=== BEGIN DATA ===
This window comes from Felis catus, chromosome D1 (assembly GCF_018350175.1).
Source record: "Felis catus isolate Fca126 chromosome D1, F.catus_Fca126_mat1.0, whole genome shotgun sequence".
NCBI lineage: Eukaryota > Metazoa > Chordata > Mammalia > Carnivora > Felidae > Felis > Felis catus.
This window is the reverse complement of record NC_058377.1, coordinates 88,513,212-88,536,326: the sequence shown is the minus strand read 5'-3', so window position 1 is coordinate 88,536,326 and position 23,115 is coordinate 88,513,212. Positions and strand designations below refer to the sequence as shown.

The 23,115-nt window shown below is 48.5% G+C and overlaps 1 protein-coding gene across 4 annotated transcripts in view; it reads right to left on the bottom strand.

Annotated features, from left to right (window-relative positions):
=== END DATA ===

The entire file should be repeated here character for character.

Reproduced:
This window comes from Felis catus, chromosome D1 (assembly GCF_018350175.1).
Source record: "Felis catus isolate Fca126 chromosome D1, F.catus_Fca126_mat1.0, whole genome shotgun sequence".
NCBI lineage: Eukaryota > Metazoa > Chordata > Mammalia > Carnivora > Felidae > Felis > Felis catus.
This window is the reverse complement of record NC_058377.1, coordinates 88,513,212-88,536,326: the sequence shown is the minus strand read 5'-3', so window position 1 is coordinate 88,536,326 and position 23,115 is coordinate 88,513,212. Positions and strand designations below refer to the sequence as shown.

The 23,115-nt window shown below is 48.5% G+C and overlaps 1 protein-coding gene across 4 annotated transcripts in view; it reads right to left on the bottom strand.

Annotated features, from left to right (window-relative positions):